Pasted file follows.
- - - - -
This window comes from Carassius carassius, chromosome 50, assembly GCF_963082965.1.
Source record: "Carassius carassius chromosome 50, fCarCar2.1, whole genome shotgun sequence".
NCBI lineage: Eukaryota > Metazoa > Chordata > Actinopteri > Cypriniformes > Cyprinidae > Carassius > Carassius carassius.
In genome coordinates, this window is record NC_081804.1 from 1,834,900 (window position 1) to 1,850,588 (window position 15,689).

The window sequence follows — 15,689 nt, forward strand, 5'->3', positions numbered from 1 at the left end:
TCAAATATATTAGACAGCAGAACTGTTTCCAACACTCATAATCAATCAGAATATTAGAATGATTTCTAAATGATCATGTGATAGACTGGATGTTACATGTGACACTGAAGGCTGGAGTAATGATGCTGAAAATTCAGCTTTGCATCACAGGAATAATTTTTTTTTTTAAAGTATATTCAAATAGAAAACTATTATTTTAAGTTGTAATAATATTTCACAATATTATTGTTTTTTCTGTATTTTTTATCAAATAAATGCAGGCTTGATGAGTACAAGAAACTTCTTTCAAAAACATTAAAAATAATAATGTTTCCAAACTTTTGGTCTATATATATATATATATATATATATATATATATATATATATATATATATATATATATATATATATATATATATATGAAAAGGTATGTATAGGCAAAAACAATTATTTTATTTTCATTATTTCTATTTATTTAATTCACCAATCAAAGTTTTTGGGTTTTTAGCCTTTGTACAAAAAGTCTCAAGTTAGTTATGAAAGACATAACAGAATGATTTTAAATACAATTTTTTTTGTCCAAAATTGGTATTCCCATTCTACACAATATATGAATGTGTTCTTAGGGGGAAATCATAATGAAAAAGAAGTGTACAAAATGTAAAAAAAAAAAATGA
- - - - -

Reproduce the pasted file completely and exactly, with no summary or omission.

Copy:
This window comes from Carassius carassius, chromosome 50, assembly GCF_963082965.1.
Source record: "Carassius carassius chromosome 50, fCarCar2.1, whole genome shotgun sequence".
NCBI lineage: Eukaryota > Metazoa > Chordata > Actinopteri > Cypriniformes > Cyprinidae > Carassius > Carassius carassius.
In genome coordinates, this window is record NC_081804.1 from 1,834,900 (window position 1) to 1,850,588 (window position 15,689).

The window sequence follows — 15,689 nt, forward strand, 5'->3', positions numbered from 1 at the left end:
TCAAATATATTAGACAGCAGAACTGTTTCCAACACTCATAATCAATCAGAATATTAGAATGATTTCTAAATGATCATGTGATAGACTGGATGTTACATGTGACACTGAAGGCTGGAGTAATGATGCTGAAAATTCAGCTTTGCATCACAGGAATAATTTTTTTTTTTAAAGTATATTCAAATAGAAAACTATTATTTTAAGTTGTAATAATATTTCACAATATTATTGTTTTTTCTGTATTTTTTATCAAATAAATGCAGGCTTGATGAGTACAAGAAACTTCTTTCAAAAACATTAAAAATAATAATGTTTCCAAACTTTTGGTCTATATATATATATATATATATATATATATATATATATATATATATATATATATATATATATATATATATATATATGAAAAGGTATGTATAGGCAAAAACAATTATTTTATTTTCATTATTTCTATTTATTTAATTCACCAATCAAAGTTTTTGGGTTTTTAGCCTTTGTACAAAAAGTCTCAAGTTAGTTATGAAAGACATAACAGAATGATTTTAAATACAATTTTTTTTGTCCAAAATTGGTATTCCCATTCTACACAATATATGAATGTGTTCTTAGGGGGAAATCATAATGAAAAAGAAGTGTACAAAATGTAAAAAAAAAAAATGA